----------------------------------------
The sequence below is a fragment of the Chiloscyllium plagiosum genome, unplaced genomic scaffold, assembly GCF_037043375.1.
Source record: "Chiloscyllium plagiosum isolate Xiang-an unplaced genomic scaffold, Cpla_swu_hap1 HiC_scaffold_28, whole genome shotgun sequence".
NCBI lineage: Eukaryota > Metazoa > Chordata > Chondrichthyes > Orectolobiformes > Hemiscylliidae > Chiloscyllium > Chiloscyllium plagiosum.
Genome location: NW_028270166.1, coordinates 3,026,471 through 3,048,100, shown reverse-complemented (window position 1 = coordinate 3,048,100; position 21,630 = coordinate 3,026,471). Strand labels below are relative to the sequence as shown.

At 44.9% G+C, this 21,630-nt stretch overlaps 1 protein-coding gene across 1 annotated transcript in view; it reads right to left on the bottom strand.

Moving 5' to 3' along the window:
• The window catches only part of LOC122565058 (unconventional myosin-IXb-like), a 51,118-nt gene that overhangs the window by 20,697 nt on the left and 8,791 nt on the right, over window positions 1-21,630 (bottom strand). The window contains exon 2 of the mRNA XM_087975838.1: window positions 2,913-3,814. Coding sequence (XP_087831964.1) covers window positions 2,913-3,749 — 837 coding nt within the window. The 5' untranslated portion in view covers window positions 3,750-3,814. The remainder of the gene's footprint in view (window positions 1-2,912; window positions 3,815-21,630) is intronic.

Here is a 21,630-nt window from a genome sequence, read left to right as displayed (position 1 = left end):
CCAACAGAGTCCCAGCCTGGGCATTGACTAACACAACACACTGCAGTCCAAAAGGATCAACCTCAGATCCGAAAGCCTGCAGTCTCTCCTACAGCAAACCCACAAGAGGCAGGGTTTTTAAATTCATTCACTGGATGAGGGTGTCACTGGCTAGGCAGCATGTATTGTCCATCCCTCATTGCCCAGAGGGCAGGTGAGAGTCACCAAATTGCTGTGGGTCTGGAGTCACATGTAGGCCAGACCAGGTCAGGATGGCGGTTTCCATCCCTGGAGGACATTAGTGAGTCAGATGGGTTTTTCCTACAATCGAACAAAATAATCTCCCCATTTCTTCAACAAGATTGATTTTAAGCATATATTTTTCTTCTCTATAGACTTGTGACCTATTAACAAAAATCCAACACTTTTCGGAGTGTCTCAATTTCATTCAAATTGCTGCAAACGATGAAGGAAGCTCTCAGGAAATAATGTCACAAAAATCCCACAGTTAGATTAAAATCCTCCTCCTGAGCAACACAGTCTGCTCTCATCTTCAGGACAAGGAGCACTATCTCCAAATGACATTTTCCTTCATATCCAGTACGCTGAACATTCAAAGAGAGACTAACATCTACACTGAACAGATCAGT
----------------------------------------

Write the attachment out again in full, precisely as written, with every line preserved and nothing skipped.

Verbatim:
The sequence below is a fragment of the Chiloscyllium plagiosum genome, unplaced genomic scaffold, assembly GCF_037043375.1.
Source record: "Chiloscyllium plagiosum isolate Xiang-an unplaced genomic scaffold, Cpla_swu_hap1 HiC_scaffold_28, whole genome shotgun sequence".
NCBI lineage: Eukaryota > Metazoa > Chordata > Chondrichthyes > Orectolobiformes > Hemiscylliidae > Chiloscyllium > Chiloscyllium plagiosum.
Genome location: NW_028270166.1, coordinates 3,026,471 through 3,048,100, shown reverse-complemented (window position 1 = coordinate 3,048,100; position 21,630 = coordinate 3,026,471). Strand labels below are relative to the sequence as shown.

At 44.9% G+C, this 21,630-nt stretch overlaps 1 protein-coding gene across 1 annotated transcript in view; it reads right to left on the bottom strand.

Moving 5' to 3' along the window:
• The window catches only part of LOC122565058 (unconventional myosin-IXb-like), a 51,118-nt gene that overhangs the window by 20,697 nt on the left and 8,791 nt on the right, over window positions 1-21,630 (bottom strand). The window contains exon 2 of the mRNA XM_087975838.1: window positions 2,913-3,814. Coding sequence (XP_087831964.1) covers window positions 2,913-3,749 — 837 coding nt within the window. The 5' untranslated portion in view covers window positions 3,750-3,814. The remainder of the gene's footprint in view (window positions 1-2,912; window positions 3,815-21,630) is intronic.

Here is a 21,630-nt window from a genome sequence, read left to right as displayed (position 1 = left end):
CCAACAGAGTCCCAGCCTGGGCATTGACTAACACAACACACTGCAGTCCAAAAGGATCAACCTCAGATCCGAAAGCCTGCAGTCTCTCCTACAGCAAACCCACAAGAGGCAGGGTTTTTAAATTCATTCACTGGATGAGGGTGTCACTGGCTAGGCAGCATGTATTGTCCATCCCTCATTGCCCAGAGGGCAGGTGAGAGTCACCAAATTGCTGTGGGTCTGGAGTCACATGTAGGCCAGACCAGGTCAGGATGGCGGTTTCCATCCCTGGAGGACATTAGTGAGTCAGATGGGTTTTTCCTACAATCGAACAAAATAATCTCCCCATTTCTTCAACAAGATTGATTTTAAGCATATATTTTTCTTCTCTATAGACTTGTGACCTATTAACAAAAATCCAACACTTTTCGGAGTGTCTCAATTTCATTCAAATTGCTGCAAACGATGAAGGAAGCTCTCAGGAAATAATGTCACAAAAATCCCACAGTTAGATTAAAATCCTCCTCCTGAGCAACACAGTCTGCTCTCATCTTCAGGACAAGGAGCACTATCTCCAAATGACATTTTCCTTCATATCCAGTACGCTGAACATTCAAAGAGAGACTAACATCTACACTGAACAGATCAGT